• An employee works on three products for a month. To attribute their salary to three products, an accountant can use the number of hours the employee gave to each product.

Cost Allocation – Importance

The following points reflect the importance of allocating costs:

  • Allocating cost is essential for financial reporting, i.e., to correctly assign the cost among the cost objects.
  • It allows the company to calculate the true profitability of the department or function. This profitability could serve as the basis for making further decisions for that department or service.
  • If cost allocation is correct, it allows the business to identify and understand the costs at each stage and their impact on the profit or loss. On the other hand, if the allocation is incorrect, the company may end up making wrong or inconsistent decisions concerning the distribution of resources amongst various cost objects.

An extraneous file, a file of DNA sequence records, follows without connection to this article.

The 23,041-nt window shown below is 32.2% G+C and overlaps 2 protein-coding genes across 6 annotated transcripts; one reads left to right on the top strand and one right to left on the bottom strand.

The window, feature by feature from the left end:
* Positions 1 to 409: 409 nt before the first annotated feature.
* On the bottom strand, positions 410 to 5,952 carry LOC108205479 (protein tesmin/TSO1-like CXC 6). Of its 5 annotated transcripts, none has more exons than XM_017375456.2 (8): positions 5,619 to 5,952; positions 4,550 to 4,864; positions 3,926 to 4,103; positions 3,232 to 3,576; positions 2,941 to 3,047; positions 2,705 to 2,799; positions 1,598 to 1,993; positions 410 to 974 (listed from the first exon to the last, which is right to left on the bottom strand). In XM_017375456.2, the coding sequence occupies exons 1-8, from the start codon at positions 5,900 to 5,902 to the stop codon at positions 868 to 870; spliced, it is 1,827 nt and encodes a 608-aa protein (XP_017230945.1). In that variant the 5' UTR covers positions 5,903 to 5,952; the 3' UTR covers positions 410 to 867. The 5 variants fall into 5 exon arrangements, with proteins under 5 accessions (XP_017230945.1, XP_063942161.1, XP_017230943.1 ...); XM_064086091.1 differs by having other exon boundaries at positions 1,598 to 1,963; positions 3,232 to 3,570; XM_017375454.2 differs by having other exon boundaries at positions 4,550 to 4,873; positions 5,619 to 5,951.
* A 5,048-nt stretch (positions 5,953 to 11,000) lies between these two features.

• The concept is also useful for finding the transfer prices when there is a transaction between subsidiaries.
  • It helps a company make better economic decisions, such as whether or not to accept a new order.
  • One can also use the concept to evaluate the performance of the staff.
  • It helps in better explaining to the customers the costs that went into the pricing of a product or service.
  • Allocation cost helps a company know where the money is going and how much. It will assist the company in using the resources effectively. Pool costs, if not allocated, may give an unbalanced view of the cost of various objects.
Cost Allocation

Cost Allocation Method